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Volume 70, Issue 77, Tuesday, January 25, 2005

Opinion

Religion better off outside classroom

Nick Somarakis
Opinion Columnist

"Congress shall make no law respecting the establishment of religion or preventing the free exercise thereof ..." 

The Supreme Court stopped a New York school district from requiring students to say school prayers in 1962. Since that decision, schools all across the country have stopped teaching any beliefs in God and any beliefs from a particular religion.

Did the Court overstep its boundaries or did it make the right decision? Should the Court have outlawed prayers in public schools and the teaching of religious beliefs in public schools? The answer, itself, lies in a prayer: the Hail Mary.

The Hail Mary is a very important prayer in Roman Catholicism and is used in many of the rituals of the Catholic Church. For instance, the rosary -- a set of beads used to aid prayer -- encompasses saying the Hail Mary more than 50 times.

The Hail Mary, however, is not said in any of the Protestant religions. In fact, some Protestant religions consider the Hail Mary as worshipping the mother of Christ, which Catholics deny.

If schools in the United States were solely utilized to teach the Bible, they would completely ignore the Hail Mary, forcing Catholics to surrender one of their most closely held traditions and beliefs. Teaching the Hail Mary in public schools would force non-Catholic children to learn something that their religion does not ascribe to.

The Hail Mary dilemma is not the only difference between Christian religions: Are we allowed to imbibe alcohol, to dance, to listen to non-Christian music? Can people be saved? Are we allowed to kiss statues and pictures of Christ as in Greek Orthodox Christianity or is that considered idol worship? Do saints, purgatory or original sin exist? Will we teach the sign of the cross? The differences are far too numerous to list.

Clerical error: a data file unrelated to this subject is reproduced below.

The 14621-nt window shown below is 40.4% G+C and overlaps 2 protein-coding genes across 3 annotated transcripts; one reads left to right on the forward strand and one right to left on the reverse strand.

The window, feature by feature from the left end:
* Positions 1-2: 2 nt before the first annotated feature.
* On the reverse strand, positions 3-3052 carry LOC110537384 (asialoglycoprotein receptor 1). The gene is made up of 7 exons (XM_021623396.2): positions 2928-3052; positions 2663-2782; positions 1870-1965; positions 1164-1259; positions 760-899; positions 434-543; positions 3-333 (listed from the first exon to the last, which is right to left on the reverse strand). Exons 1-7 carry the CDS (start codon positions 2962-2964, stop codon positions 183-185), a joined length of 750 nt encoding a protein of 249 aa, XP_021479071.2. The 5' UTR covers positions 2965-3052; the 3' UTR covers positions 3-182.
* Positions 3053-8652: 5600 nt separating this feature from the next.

These, sadly, are only discrepancies in Christianity. We have not even begun to talk about Judaism, Islam, Hinduism, Buddhism, Taoism, Baha'i, Confucianism, Zoroastrianism, Jainism, Sikhism, Shinto, etc.

The point is that no matter what religion is taught in public schools, even if it is just the Bible itself, someone's religious belief will be cast aside and their freedom to religion would be trampled on.

The decision by the court has ensured that no religion will be cast aside or promoted. It ensured every American's freedom to pursue the religion of their choice, without fear of government interference or religious oppression.

The court's decision has allowed parents to raise their children with their own religious beliefs and to teach their own children about their beliefs about God.

It can be summarized like this: To ensure the religious beliefs of all, we will teach the religious beliefs of none.

Somarakis, an opinion columnist for The Daily Cougar, 
can be reached via dccampus@mail.uh.edu

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